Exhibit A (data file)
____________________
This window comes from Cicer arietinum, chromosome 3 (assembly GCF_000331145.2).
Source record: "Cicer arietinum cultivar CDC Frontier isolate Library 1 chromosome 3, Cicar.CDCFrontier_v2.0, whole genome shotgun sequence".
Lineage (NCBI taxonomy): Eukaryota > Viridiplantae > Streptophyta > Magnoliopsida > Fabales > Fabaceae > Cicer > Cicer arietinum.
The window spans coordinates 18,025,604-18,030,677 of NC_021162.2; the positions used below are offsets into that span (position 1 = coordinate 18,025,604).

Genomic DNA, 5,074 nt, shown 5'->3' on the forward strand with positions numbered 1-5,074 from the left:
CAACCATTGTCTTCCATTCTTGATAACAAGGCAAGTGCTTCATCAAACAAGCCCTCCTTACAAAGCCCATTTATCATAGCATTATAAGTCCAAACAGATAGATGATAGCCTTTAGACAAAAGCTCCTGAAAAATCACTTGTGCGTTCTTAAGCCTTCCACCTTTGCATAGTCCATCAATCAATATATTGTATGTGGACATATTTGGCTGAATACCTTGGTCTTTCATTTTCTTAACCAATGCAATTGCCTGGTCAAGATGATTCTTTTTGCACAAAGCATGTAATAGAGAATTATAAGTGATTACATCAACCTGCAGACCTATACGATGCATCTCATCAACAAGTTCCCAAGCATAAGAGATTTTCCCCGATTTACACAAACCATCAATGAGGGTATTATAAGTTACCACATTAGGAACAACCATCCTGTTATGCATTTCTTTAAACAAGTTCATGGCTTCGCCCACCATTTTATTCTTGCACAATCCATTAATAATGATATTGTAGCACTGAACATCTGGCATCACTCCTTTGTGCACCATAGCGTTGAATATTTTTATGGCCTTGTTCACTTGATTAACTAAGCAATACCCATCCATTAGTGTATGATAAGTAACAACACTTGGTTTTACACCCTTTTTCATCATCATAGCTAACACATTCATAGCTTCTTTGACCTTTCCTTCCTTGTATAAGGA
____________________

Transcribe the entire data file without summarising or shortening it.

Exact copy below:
This window comes from Cicer arietinum, chromosome 3 (assembly GCF_000331145.2).
Source record: "Cicer arietinum cultivar CDC Frontier isolate Library 1 chromosome 3, Cicar.CDCFrontier_v2.0, whole genome shotgun sequence".
Lineage (NCBI taxonomy): Eukaryota > Viridiplantae > Streptophyta > Magnoliopsida > Fabales > Fabaceae > Cicer > Cicer arietinum.
The window spans coordinates 18,025,604-18,030,677 of NC_021162.2; the positions used below are offsets into that span (position 1 = coordinate 18,025,604).

Genomic DNA, 5,074 nt, shown 5'->3' on the forward strand with positions numbered 1-5,074 from the left:
CAACCATTGTCTTCCATTCTTGATAACAAGGCAAGTGCTTCATCAAACAAGCCCTCCTTACAAAGCCCATTTATCATAGCATTATAAGTCCAAACAGATAGATGATAGCCTTTAGACAAAAGCTCCTGAAAAATCACTTGTGCGTTCTTAAGCCTTCCACCTTTGCATAGTCCATCAATCAATATATTGTATGTGGACATATTTGGCTGAATACCTTGGTCTTTCATTTTCTTAACCAATGCAATTGCCTGGTCAAGATGATTCTTTTTGCACAAAGCATGTAATAGAGAATTATAAGTGATTACATCAACCTGCAGACCTATACGATGCATCTCATCAACAAGTTCCCAAGCATAAGAGATTTTCCCCGATTTACACAAACCATCAATGAGGGTATTATAAGTTACCACATTAGGAACAACCATCCTGTTATGCATTTCTTTAAACAAGTTCATGGCTTCGCCCACCATTTTATTCTTGCACAATCCATTAATAATGATATTGTAGCACTGAACATCTGGCATCACTCCTTTGTGCACCATAGCGTTGAATATTTTTATGGCCTTGTTCACTTGATTAACTAAGCAATACCCATCCATTAGTGTATGATAAGTAACAACACTTGGTTTTACACCCTTTTTCATCATCATAGCTAACACATTCATAGCTTCTTTGACCTTTCCTTCCTTGTATAAGGA